I think the reasoning to make it illegal is that it smacks of stock price manipulation by the company. And while there might be reasons why investors like buybacks, we need to remember they are not the only interested party here. Does the consumer benefit from buybacks, for example? How about employees (especially those who are not high up the ladder). I’m not one who subscribes to the theory that companies exists solely to make money for shareholders.


Seems the reasonable position is that “shareholder value” need to be balanced with the long term sustainability of the company. Stock buybacks have turned into stealth liquidations. I was looking at Union Pacific the other day. The railroad makes plenty of money $6-$7B net income/year, but equity has fallen consistently, year after year, from $18B in 2019, to $12B in 2022, while debt has grown from $24B in 2019 to $32B in 2022, and shares issued has fallen from 1.1B to 614M.



Agreed! The classic example of late is Boeing, who spent so much money in stock buybacks that they “could not afford” to do the 737 Max correctly.

Don’t know about ‘liquidation’. The operations of the company continue the same, with or without a buyback program. In addition, they give the company more flexibility in the future. IIRC, the stock usually isn’t retired but merely held by the company. If there is a need more more cash down the road then the stock can be sold. Easier than issuing new stock.

Hopefully the company bought back their stock when it was relatively cheap. To quote Warren:
Buffett says stock buybacks aren't 'immoral,' but some are 'stupid'.


Actually, no. In UP’s case, in spite of being comfortably profitable, net debt has gone up $8B, 33%, in only three years. In an economic downturn, a company can stop paying dividends, but the money lenders still want their interest payments. If a company resells the stock it bought back to juice EPS, the reverse happens: the added stock amplifies the drop in EPS. Then there is the “information content” in selling the stock onto the market, that the company is in a financial bind, which will depress the price, on top of the dilution of EPS.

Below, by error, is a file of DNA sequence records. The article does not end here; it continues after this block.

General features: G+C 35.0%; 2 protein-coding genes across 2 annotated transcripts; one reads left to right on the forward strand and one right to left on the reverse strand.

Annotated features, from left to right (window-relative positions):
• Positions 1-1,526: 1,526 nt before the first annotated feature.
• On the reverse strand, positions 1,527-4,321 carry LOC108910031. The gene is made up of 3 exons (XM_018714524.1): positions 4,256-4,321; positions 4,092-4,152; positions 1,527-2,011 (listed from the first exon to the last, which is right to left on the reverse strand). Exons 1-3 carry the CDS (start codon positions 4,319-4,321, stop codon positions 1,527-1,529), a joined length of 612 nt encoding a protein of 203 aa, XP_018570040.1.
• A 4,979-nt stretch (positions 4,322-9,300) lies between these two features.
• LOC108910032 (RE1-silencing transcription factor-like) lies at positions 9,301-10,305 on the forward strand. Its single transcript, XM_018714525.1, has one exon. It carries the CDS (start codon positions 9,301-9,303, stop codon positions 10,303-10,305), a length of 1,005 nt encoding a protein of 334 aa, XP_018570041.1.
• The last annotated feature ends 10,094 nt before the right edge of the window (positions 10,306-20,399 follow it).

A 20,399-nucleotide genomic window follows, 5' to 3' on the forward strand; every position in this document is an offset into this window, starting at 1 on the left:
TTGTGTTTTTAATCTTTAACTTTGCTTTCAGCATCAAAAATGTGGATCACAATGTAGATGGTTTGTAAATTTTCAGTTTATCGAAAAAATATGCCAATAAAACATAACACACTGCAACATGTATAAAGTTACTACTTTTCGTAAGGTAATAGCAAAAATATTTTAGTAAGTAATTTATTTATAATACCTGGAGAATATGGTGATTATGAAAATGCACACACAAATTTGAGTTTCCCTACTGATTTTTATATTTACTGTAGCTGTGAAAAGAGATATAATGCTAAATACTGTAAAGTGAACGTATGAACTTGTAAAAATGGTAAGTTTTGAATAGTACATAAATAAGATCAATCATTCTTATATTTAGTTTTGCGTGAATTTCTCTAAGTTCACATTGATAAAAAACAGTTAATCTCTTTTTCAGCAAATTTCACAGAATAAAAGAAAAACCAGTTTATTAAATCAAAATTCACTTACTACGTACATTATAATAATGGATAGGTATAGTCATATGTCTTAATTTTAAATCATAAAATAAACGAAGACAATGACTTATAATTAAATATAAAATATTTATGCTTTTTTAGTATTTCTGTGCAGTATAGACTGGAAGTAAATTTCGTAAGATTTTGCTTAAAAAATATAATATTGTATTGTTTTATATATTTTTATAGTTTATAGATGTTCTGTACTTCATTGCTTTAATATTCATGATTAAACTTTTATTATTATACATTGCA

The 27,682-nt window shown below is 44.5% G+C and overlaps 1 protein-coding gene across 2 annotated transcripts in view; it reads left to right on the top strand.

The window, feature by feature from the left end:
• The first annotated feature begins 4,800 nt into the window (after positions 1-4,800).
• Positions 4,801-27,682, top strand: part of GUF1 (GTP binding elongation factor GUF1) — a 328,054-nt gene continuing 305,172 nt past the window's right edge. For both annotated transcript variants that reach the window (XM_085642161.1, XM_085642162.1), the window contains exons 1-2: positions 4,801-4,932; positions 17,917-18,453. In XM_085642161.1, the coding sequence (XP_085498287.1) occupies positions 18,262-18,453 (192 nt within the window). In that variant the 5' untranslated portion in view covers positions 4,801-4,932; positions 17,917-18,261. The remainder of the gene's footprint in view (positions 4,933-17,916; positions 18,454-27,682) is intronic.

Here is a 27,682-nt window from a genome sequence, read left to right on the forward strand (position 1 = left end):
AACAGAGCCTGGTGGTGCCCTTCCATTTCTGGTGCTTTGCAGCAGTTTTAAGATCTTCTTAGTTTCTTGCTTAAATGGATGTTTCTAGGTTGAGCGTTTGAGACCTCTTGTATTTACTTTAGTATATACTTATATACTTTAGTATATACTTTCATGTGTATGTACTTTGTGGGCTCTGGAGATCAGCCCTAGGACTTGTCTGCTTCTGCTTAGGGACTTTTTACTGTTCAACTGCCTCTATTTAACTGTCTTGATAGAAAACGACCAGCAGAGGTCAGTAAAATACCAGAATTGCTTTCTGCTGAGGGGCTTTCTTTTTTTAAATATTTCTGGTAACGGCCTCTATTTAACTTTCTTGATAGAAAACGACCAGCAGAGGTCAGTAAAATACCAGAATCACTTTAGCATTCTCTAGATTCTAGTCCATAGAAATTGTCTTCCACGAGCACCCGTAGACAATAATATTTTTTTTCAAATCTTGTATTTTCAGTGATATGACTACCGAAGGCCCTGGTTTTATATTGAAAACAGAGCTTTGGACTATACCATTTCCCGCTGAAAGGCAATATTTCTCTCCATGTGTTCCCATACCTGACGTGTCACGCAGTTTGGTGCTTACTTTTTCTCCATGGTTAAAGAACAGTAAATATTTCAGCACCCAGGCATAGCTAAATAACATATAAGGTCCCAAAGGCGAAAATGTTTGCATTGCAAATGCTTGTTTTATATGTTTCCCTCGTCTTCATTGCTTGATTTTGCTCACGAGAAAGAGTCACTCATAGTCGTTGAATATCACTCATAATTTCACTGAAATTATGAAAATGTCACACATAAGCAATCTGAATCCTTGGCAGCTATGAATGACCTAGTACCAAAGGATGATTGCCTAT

When I was in B-school, a company with negative equity, and negative book value, was bankrupt. These days Shiny business practices say everything is fine, as long as they can service the debt, but the company is performing a high wire act, where the slightest hiccup will bring the facade down.



It is no more manipulation than when a mutual fund decides to take a 5% position. If it is legal for Fidelity to buy up shares, then why should the company be prohibited from doing the same?

Regardless, buying stock worth $40 million or issuing dividends worth $40 million, all else being equal, has the exact same impact on shareholder value and stock price.

And who cares if the consumer benefits? The corporation does not exist for the benefit of the consumer. That is why we have non-profits. You also mention employees - well in shareholder-owned companies, buybacks are a necessity. How else can employees be awarded stock or otherwise purchase such through the company unless the company either does a buyback or issues new shares resulting in dilution and harm to shareholders.

And while I agree with you that the sole reason is not to benefit shareholders, it is certainly the most important reason as it pertains to for-profit corporations. Doesn’t mean everything else is always secondary but it is kind of hard to run a business if the owners are constantly losing money.

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I don’t look at it that way - I don’t sell my shares - i do use my dividends. I would much prefer they pay out extra dividends rather than a stock buyback. Particularly my Roth investments.

It used to be illegal and Glass-Steagall used to be a thing. It was the wisdom of prior generations that enacted those rules based on their experiences. We should not presume we know better and clearly we don’t. Bring back Glass-Steagall, bring back no stock buybacks and probably a half-dozen more recent changes.